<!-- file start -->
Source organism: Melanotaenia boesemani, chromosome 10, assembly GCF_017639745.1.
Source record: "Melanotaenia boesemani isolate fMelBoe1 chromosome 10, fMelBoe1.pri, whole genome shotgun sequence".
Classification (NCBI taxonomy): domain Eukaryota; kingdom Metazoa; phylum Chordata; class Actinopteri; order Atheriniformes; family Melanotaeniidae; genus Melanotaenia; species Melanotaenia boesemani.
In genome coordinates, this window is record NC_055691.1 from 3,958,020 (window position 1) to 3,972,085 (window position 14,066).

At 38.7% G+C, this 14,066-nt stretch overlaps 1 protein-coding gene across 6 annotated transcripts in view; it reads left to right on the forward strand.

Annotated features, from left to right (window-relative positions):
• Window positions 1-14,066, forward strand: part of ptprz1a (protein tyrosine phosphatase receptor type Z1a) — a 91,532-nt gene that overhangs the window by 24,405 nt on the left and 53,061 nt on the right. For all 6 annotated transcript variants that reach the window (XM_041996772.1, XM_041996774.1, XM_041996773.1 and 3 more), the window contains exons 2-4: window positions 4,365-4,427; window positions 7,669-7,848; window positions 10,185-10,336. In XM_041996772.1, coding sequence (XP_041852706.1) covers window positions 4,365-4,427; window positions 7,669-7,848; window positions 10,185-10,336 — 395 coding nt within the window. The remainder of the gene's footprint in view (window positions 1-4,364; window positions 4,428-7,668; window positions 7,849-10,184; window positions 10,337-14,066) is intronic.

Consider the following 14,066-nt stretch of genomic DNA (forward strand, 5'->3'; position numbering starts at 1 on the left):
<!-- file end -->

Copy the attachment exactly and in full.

Source organism: Melanotaenia boesemani, chromosome 10, assembly GCF_017639745.1.
Source record: "Melanotaenia boesemani isolate fMelBoe1 chromosome 10, fMelBoe1.pri, whole genome shotgun sequence".
Classification (NCBI taxonomy): domain Eukaryota; kingdom Metazoa; phylum Chordata; class Actinopteri; order Atheriniformes; family Melanotaeniidae; genus Melanotaenia; species Melanotaenia boesemani.
In genome coordinates, this window is record NC_055691.1 from 3,958,020 (window position 1) to 3,972,085 (window position 14,066).

At 38.7% G+C, this 14,066-nt stretch overlaps 1 protein-coding gene across 6 annotated transcripts in view; it reads left to right on the forward strand.

Annotated features, from left to right (window-relative positions):
• Window positions 1-14,066, forward strand: part of ptprz1a (protein tyrosine phosphatase receptor type Z1a) — a 91,532-nt gene that overhangs the window by 24,405 nt on the left and 53,061 nt on the right. For all 6 annotated transcript variants that reach the window (XM_041996772.1, XM_041996774.1, XM_041996773.1 and 3 more), the window contains exons 2-4: window positions 4,365-4,427; window positions 7,669-7,848; window positions 10,185-10,336. In XM_041996772.1, coding sequence (XP_041852706.1) covers window positions 4,365-4,427; window positions 7,669-7,848; window positions 10,185-10,336 — 395 coding nt within the window. The remainder of the gene's footprint in view (window positions 1-4,364; window positions 4,428-7,668; window positions 7,849-10,184; window positions 10,337-14,066) is intronic.

Consider the following 14,066-nt stretch of genomic DNA (forward strand, 5'->3'; position numbering starts at 1 on the left):